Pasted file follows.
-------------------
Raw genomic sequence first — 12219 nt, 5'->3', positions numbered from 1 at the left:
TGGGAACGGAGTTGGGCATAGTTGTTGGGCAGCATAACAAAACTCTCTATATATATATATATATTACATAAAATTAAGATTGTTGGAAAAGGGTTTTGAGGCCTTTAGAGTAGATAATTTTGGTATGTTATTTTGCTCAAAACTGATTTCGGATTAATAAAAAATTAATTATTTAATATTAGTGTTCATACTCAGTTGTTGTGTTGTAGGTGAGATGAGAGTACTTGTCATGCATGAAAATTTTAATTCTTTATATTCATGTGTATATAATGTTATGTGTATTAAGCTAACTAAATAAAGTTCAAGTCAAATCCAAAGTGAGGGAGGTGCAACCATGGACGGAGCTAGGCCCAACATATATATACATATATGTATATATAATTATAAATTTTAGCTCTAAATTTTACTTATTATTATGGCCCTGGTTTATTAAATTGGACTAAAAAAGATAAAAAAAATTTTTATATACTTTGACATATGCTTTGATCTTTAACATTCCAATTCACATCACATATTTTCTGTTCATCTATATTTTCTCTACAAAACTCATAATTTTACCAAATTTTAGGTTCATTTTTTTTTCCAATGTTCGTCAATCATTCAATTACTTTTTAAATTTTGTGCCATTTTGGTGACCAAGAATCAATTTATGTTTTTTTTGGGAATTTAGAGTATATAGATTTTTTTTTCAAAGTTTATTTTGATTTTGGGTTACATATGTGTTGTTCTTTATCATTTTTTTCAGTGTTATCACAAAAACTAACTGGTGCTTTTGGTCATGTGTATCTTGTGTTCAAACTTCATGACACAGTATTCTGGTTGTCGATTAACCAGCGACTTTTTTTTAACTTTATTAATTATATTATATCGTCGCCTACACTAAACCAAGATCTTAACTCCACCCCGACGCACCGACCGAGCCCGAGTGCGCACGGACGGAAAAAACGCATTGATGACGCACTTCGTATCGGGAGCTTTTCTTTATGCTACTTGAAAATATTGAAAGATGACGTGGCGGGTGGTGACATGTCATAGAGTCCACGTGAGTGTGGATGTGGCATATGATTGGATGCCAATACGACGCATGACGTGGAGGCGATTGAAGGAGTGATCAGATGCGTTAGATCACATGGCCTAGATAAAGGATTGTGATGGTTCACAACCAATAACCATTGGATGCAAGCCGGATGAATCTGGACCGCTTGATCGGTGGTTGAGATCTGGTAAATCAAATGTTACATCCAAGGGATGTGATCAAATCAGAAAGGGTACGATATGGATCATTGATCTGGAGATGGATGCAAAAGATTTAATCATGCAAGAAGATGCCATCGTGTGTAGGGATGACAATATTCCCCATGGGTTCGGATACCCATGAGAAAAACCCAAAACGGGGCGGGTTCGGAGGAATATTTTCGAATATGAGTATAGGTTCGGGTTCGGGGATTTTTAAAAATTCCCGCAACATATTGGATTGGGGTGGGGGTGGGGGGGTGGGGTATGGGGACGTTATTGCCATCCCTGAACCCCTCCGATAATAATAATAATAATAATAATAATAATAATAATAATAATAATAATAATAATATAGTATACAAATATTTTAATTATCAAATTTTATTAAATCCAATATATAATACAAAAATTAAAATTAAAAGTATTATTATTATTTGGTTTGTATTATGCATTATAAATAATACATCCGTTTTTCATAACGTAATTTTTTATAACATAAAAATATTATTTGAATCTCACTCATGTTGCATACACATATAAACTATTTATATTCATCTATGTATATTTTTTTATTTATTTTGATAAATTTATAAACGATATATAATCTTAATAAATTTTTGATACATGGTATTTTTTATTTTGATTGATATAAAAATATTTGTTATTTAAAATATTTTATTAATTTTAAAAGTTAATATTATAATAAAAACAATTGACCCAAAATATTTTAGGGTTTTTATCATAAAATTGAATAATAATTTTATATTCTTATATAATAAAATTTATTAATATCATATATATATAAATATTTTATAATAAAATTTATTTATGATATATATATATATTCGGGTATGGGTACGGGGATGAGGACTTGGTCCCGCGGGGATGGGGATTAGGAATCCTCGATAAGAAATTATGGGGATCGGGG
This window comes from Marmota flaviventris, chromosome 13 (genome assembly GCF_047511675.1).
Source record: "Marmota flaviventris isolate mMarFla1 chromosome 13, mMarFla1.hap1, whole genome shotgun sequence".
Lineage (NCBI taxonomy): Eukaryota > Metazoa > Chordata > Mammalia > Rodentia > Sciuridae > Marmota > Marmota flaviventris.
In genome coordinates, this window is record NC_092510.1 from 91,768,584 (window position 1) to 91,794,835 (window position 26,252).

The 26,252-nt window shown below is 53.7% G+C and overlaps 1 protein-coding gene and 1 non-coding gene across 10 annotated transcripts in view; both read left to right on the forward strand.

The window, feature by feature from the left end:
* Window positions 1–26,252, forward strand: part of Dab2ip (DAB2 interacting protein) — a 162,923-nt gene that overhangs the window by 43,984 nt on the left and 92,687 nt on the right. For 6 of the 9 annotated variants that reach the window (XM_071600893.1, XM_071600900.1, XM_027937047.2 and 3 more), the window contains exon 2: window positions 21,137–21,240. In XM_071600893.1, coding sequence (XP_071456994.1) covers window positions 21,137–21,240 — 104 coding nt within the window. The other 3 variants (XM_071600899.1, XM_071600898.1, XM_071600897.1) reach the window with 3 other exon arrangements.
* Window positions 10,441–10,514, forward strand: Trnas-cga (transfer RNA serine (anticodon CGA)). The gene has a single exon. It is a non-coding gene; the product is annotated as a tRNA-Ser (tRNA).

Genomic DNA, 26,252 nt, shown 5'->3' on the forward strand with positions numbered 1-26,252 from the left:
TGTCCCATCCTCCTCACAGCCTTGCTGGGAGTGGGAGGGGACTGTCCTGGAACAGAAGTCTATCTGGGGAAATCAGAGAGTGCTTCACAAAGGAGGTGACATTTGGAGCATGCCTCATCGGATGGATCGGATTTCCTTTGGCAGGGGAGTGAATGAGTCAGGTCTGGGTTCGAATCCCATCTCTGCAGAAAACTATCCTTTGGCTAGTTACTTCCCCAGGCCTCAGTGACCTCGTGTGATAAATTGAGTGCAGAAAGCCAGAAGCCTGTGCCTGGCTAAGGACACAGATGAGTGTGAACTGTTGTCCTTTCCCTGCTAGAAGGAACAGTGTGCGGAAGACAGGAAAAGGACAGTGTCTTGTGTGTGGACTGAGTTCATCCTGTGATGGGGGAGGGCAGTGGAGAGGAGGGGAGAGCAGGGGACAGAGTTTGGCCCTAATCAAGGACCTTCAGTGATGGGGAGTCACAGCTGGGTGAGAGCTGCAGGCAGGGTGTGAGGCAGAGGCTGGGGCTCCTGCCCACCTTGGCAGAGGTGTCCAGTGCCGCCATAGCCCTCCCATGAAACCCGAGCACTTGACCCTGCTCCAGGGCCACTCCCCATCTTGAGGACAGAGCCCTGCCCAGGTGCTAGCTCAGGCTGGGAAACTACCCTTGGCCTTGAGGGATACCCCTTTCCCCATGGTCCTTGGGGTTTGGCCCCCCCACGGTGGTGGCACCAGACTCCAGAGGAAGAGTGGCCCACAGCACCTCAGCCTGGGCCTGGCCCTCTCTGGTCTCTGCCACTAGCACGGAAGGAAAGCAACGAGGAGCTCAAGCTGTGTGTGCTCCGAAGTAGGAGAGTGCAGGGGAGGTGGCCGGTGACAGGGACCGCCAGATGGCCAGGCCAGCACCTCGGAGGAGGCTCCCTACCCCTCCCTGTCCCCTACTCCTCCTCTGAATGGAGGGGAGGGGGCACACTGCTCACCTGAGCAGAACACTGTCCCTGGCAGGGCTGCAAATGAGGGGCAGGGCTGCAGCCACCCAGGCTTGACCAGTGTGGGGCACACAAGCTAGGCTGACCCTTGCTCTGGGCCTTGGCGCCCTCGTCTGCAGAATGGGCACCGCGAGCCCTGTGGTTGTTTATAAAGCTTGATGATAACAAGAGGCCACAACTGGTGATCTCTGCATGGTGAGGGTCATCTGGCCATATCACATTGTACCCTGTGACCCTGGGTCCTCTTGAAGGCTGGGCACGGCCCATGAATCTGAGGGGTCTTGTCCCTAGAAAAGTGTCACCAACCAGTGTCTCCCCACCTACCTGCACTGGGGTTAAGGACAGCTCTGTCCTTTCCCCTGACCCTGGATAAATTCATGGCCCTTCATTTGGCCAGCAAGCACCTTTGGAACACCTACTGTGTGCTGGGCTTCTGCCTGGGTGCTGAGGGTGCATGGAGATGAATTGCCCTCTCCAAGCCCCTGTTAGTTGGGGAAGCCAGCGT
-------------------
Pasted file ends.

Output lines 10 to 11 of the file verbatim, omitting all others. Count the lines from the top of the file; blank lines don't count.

* Window positions 10,441–10,514, forward strand: Trnas-cga (transfer RNA serine (anticodon CGA)). The gene has a single exon. It is a non-coding gene; the product is annotated as a tRNA-Ser (tRNA).

Genomic DNA, 26,252 nt, shown 5'->3' on the forward strand with positions numbered 1-26,252 from the left: